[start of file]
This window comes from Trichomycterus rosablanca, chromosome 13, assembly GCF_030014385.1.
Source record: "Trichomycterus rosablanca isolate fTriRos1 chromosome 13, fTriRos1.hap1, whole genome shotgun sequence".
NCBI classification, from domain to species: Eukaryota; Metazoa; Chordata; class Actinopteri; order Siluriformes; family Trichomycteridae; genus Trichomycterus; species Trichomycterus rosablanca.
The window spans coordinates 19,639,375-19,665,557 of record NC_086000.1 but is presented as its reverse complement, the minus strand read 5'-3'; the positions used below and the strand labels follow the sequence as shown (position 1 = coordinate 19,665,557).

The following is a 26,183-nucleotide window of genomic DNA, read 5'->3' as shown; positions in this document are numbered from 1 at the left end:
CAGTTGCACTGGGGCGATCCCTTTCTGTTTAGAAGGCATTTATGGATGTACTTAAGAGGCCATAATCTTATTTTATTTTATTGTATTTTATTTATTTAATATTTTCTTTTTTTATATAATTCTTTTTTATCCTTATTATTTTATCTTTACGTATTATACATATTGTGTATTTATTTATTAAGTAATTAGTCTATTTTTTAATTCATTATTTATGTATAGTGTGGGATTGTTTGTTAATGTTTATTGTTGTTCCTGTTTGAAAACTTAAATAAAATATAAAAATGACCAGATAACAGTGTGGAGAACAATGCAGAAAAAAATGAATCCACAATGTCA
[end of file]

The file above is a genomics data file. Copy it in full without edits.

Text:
This window comes from Trichomycterus rosablanca, chromosome 13, assembly GCF_030014385.1.
Source record: "Trichomycterus rosablanca isolate fTriRos1 chromosome 13, fTriRos1.hap1, whole genome shotgun sequence".
NCBI classification, from domain to species: Eukaryota; Metazoa; Chordata; class Actinopteri; order Siluriformes; family Trichomycteridae; genus Trichomycterus; species Trichomycterus rosablanca.
The window spans coordinates 19,639,375-19,665,557 of record NC_086000.1 but is presented as its reverse complement, the minus strand read 5'-3'; the positions used below and the strand labels follow the sequence as shown (position 1 = coordinate 19,665,557).

The following is a 26,183-nucleotide window of genomic DNA, read 5'->3' as shown; positions in this document are numbered from 1 at the left end:
CAGTTGCACTGGGGCGATCCCTTTCTGTTTAGAAGGCATTTATGGATGTACTTAAGAGGCCATAATCTTATTTTATTTTATTGTATTTTATTTATTTAATATTTTCTTTTTTTATATAATTCTTTTTTATCCTTATTATTTTATCTTTACGTATTATACATATTGTGTATTTATTTATTAAGTAATTAGTCTATTTTTTAATTCATTATTTATGTATAGTGTGGGATTGTTTGTTAATGTTTATTGTTGTTCCTGTTTGAAAACTTAAATAAAATATAAAAATGACCAGATAACAGTGTGGAGAACAATGCAGAAAAAAATGAATCCACAATGTCA